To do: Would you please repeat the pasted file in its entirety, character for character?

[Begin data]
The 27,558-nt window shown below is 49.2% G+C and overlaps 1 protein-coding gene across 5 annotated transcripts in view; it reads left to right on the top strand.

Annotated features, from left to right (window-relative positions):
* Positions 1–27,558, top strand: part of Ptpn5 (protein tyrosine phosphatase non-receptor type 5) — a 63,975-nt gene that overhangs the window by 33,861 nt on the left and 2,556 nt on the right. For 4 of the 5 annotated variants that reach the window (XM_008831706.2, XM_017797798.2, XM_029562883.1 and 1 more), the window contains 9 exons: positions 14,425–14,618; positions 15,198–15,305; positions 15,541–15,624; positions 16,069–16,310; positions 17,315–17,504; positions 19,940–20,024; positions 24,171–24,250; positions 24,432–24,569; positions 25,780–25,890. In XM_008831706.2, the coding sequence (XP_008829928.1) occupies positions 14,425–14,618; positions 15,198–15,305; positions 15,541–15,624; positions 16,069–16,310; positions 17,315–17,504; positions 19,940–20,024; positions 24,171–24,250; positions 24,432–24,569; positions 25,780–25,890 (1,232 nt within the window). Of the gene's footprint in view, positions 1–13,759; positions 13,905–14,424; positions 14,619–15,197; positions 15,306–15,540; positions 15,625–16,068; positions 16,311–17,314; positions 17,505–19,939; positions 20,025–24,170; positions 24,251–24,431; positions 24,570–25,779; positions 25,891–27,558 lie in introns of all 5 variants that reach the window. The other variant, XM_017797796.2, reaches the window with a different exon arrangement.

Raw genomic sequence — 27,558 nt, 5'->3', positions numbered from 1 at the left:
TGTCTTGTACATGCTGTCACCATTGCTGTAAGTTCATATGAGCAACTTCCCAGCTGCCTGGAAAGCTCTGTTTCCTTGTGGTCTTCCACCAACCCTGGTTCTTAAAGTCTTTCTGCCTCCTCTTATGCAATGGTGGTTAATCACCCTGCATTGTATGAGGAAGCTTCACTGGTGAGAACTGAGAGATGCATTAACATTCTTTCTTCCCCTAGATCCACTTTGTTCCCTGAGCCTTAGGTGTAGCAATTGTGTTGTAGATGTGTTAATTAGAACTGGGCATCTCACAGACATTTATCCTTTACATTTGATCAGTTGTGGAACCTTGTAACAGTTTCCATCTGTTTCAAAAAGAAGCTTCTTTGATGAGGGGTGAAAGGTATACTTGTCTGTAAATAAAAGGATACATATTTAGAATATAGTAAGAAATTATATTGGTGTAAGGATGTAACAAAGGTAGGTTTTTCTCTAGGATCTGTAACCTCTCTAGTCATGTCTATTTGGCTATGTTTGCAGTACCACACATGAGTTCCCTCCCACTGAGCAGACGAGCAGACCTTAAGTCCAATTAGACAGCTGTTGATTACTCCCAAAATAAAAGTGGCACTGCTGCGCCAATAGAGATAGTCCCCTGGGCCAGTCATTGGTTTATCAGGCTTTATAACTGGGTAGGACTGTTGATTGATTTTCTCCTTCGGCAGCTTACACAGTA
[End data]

The 27,558-nt window shown below is 49.2% G+C and overlaps 1 protein-coding gene across 5 annotated transcripts in view; it reads left to right on the top strand.

Annotated features, from left to right (window-relative positions):
* Positions 1–27,558, top strand: part of Ptpn5 (protein tyrosine phosphatase non-receptor type 5) — a 63,975-nt gene that overhangs the window by 33,861 nt on the left and 2,556 nt on the right. For 4 of the 5 annotated variants that reach the window (XM_008831706.2, XM_017797798.2, XM_029562883.1 and 1 more), the window contains 9 exons: positions 14,425–14,618; positions 15,198–15,305; positions 15,541–15,624; positions 16,069–16,310; positions 17,315–17,504; positions 19,940–20,024; positions 24,171–24,250; positions 24,432–24,569; positions 25,780–25,890. In XM_008831706.2, the coding sequence (XP_008829928.1) occupies positions 14,425–14,618; positions 15,198–15,305; positions 15,541–15,624; positions 16,069–16,310; positions 17,315–17,504; positions 19,940–20,024; positions 24,171–24,250; positions 24,432–24,569; positions 25,780–25,890 (1,232 nt within the window). Of the gene's footprint in view, positions 1–13,759; positions 13,905–14,424; positions 14,619–15,197; positions 15,306–15,540; positions 15,625–16,068; positions 16,311–17,314; positions 17,505–19,939; positions 20,025–24,170; positions 24,251–24,431; positions 24,570–25,779; positions 25,891–27,558 lie in introns of all 5 variants that reach the window. The other variant, XM_017797796.2, reaches the window with a different exon arrangement.

Raw genomic sequence — 27,558 nt, 5'->3', positions numbered from 1 at the left:
TGTCTTGTACATGCTGTCACCATTGCTGTAAGTTCATATGAGCAACTTCCCAGCTGCCTGGAAAGCTCTGTTTCCTTGTGGTCTTCCACCAACCCTGGTTCTTAAAGTCTTTCTGCCTCCTCTTATGCAATGGTGGTTAATCACCCTGCATTGTATGAGGAAGCTTCACTGGTGAGAACTGAGAGATGCATTAACATTCTTTCTTCCCCTAGATCCACTTTGTTCCCTGAGCCTTAGGTGTAGCAATTGTGTTGTAGATGTGTTAATTAGAACTGGGCATCTCACAGACATTTATCCTTTACATTTGATCAGTTGTGGAACCTTGTAACAGTTTCCATCTGTTTCAAAAAGAAGCTTCTTTGATGAGGGGTGAAAGGTATACTTGTCTGTAAATAAAAGGATACATATTTAGAATATAGTAAGAAATTATATTGGTGTAAGGATGTAACAAAGGTAGGTTTTTCTCTAGGATCTGTAACCTCTCTAGTCATGTCTATTTGGCTATGTTTGCAGTACCACACATGAGTTCCCTCCCACTGAGCAGACGAGCAGACCTTAAGTCCAATTAGACAGCTGTTGATTACTCCCAAAATAAAAGTGGCACTGCTGCGCCAATAGAGATAGTCCCCTGGGCCAGTCATTGGTTTATCAGGCTTTATAACTGGGTAGGACTGTTGATTGATTTTCTCCTTCGGCAGCTTACACAGTA